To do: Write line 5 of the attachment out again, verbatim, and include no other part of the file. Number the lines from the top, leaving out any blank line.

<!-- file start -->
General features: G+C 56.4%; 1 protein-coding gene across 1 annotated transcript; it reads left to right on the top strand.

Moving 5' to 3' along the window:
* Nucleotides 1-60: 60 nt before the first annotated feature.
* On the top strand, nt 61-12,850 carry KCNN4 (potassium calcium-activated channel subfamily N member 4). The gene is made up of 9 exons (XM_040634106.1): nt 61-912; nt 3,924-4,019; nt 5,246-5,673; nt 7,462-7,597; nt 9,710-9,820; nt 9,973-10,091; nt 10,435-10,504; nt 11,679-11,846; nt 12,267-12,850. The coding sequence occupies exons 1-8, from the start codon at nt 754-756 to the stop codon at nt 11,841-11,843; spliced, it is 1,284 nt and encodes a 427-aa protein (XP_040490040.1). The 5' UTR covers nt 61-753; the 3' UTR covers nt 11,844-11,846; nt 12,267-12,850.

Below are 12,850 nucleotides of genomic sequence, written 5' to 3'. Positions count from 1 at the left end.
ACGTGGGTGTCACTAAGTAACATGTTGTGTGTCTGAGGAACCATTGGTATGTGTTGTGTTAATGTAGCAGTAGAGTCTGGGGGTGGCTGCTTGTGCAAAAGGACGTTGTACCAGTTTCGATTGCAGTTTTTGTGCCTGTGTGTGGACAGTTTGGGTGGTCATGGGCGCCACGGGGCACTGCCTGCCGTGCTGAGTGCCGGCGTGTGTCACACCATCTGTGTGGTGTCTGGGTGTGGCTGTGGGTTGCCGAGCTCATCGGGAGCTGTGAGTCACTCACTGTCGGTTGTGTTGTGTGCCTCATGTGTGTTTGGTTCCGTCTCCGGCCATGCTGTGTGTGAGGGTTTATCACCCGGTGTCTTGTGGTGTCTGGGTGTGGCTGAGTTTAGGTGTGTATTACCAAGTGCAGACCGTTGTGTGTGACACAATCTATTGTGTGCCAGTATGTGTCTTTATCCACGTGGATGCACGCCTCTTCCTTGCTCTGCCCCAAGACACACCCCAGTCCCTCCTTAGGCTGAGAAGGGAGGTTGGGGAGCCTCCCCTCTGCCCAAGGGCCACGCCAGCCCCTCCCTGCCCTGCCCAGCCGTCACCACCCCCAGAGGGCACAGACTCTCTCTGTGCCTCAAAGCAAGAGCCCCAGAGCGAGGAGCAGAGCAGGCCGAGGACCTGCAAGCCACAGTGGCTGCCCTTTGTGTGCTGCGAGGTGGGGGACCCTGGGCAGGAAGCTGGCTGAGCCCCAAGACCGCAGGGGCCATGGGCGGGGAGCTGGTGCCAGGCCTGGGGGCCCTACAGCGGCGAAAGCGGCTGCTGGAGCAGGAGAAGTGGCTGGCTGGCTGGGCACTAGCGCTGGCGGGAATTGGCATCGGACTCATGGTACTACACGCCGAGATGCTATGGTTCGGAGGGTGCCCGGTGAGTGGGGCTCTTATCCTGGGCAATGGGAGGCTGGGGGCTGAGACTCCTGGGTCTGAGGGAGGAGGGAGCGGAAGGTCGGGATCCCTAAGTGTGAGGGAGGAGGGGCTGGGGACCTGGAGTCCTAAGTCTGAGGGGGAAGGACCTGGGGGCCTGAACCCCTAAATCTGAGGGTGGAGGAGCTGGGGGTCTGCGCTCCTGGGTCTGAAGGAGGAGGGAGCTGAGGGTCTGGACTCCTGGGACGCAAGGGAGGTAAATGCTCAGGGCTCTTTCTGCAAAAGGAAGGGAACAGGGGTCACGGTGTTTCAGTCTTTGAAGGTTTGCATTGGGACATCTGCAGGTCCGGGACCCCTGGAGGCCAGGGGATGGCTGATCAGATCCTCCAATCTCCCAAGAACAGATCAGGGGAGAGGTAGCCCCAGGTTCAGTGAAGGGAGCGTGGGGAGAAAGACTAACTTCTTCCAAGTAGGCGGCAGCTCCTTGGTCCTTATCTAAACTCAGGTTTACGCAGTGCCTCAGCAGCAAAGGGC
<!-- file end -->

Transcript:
Below are 12,850 nucleotides of genomic sequence, written 5' to 3'. Positions count from 1 at the left end.